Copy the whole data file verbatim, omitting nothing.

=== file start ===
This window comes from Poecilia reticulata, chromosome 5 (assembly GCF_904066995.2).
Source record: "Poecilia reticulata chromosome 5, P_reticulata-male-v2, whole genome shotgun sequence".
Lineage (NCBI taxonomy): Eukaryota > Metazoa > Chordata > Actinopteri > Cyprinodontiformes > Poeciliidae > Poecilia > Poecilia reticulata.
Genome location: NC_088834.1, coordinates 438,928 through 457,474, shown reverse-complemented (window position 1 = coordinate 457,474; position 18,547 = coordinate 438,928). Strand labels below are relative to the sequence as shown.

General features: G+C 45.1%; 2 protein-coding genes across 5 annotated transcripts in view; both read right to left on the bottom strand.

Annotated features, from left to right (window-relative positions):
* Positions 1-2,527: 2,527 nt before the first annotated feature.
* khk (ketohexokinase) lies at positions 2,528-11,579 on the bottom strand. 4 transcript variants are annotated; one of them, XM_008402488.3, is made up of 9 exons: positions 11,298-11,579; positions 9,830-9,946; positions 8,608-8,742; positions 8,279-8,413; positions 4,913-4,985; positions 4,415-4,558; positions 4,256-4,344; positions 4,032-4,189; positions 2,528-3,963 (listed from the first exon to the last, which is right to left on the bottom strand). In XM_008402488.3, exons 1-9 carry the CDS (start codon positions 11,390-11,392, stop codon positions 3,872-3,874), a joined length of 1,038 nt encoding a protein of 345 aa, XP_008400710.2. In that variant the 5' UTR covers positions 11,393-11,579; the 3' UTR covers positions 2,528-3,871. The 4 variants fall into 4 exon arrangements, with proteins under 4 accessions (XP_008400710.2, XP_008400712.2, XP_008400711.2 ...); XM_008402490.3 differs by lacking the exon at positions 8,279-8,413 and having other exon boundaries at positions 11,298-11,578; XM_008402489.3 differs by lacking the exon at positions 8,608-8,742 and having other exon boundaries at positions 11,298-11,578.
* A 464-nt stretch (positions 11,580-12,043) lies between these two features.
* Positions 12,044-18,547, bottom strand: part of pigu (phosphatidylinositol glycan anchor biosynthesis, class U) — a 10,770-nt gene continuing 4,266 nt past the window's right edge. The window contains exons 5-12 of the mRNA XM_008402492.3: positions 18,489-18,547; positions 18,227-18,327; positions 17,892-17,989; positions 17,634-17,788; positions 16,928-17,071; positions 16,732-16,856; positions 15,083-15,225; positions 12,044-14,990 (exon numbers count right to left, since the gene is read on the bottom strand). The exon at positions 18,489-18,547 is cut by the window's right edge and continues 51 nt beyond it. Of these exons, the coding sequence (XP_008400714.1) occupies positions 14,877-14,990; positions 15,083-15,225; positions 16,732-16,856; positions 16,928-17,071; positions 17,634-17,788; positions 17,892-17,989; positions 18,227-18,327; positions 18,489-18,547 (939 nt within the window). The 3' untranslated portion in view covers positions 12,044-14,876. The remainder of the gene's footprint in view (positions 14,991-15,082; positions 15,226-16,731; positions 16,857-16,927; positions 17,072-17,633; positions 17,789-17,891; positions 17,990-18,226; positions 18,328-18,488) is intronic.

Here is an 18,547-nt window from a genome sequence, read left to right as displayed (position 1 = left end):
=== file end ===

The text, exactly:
This window comes from Poecilia reticulata, chromosome 5 (assembly GCF_904066995.2).
Source record: "Poecilia reticulata chromosome 5, P_reticulata-male-v2, whole genome shotgun sequence".
Lineage (NCBI taxonomy): Eukaryota > Metazoa > Chordata > Actinopteri > Cyprinodontiformes > Poeciliidae > Poecilia > Poecilia reticulata.
Genome location: NC_088834.1, coordinates 438,928 through 457,474, shown reverse-complemented (window position 1 = coordinate 457,474; position 18,547 = coordinate 438,928). Strand labels below are relative to the sequence as shown.

General features: G+C 45.1%; 2 protein-coding genes across 5 annotated transcripts in view; both read right to left on the bottom strand.

Annotated features, from left to right (window-relative positions):
* Positions 1-2,527: 2,527 nt before the first annotated feature.
* khk (ketohexokinase) lies at positions 2,528-11,579 on the bottom strand. 4 transcript variants are annotated; one of them, XM_008402488.3, is made up of 9 exons: positions 11,298-11,579; positions 9,830-9,946; positions 8,608-8,742; positions 8,279-8,413; positions 4,913-4,985; positions 4,415-4,558; positions 4,256-4,344; positions 4,032-4,189; positions 2,528-3,963 (listed from the first exon to the last, which is right to left on the bottom strand). In XM_008402488.3, exons 1-9 carry the CDS (start codon positions 11,390-11,392, stop codon positions 3,872-3,874), a joined length of 1,038 nt encoding a protein of 345 aa, XP_008400710.2. In that variant the 5' UTR covers positions 11,393-11,579; the 3' UTR covers positions 2,528-3,871. The 4 variants fall into 4 exon arrangements, with proteins under 4 accessions (XP_008400710.2, XP_008400712.2, XP_008400711.2 ...); XM_008402490.3 differs by lacking the exon at positions 8,279-8,413 and having other exon boundaries at positions 11,298-11,578; XM_008402489.3 differs by lacking the exon at positions 8,608-8,742 and having other exon boundaries at positions 11,298-11,578.
* A 464-nt stretch (positions 11,580-12,043) lies between these two features.
* Positions 12,044-18,547, bottom strand: part of pigu (phosphatidylinositol glycan anchor biosynthesis, class U) — a 10,770-nt gene continuing 4,266 nt past the window's right edge. The window contains exons 5-12 of the mRNA XM_008402492.3: positions 18,489-18,547; positions 18,227-18,327; positions 17,892-17,989; positions 17,634-17,788; positions 16,928-17,071; positions 16,732-16,856; positions 15,083-15,225; positions 12,044-14,990 (exon numbers count right to left, since the gene is read on the bottom strand). The exon at positions 18,489-18,547 is cut by the window's right edge and continues 51 nt beyond it. Of these exons, the coding sequence (XP_008400714.1) occupies positions 14,877-14,990; positions 15,083-15,225; positions 16,732-16,856; positions 16,928-17,071; positions 17,634-17,788; positions 17,892-17,989; positions 18,227-18,327; positions 18,489-18,547 (939 nt within the window). The 3' untranslated portion in view covers positions 12,044-14,876. The remainder of the gene's footprint in view (positions 14,991-15,082; positions 15,226-16,731; positions 16,857-16,927; positions 17,072-17,633; positions 17,789-17,891; positions 17,990-18,226; positions 18,328-18,488) is intronic.

Here is an 18,547-nt window from a genome sequence, read left to right as displayed (position 1 = left end):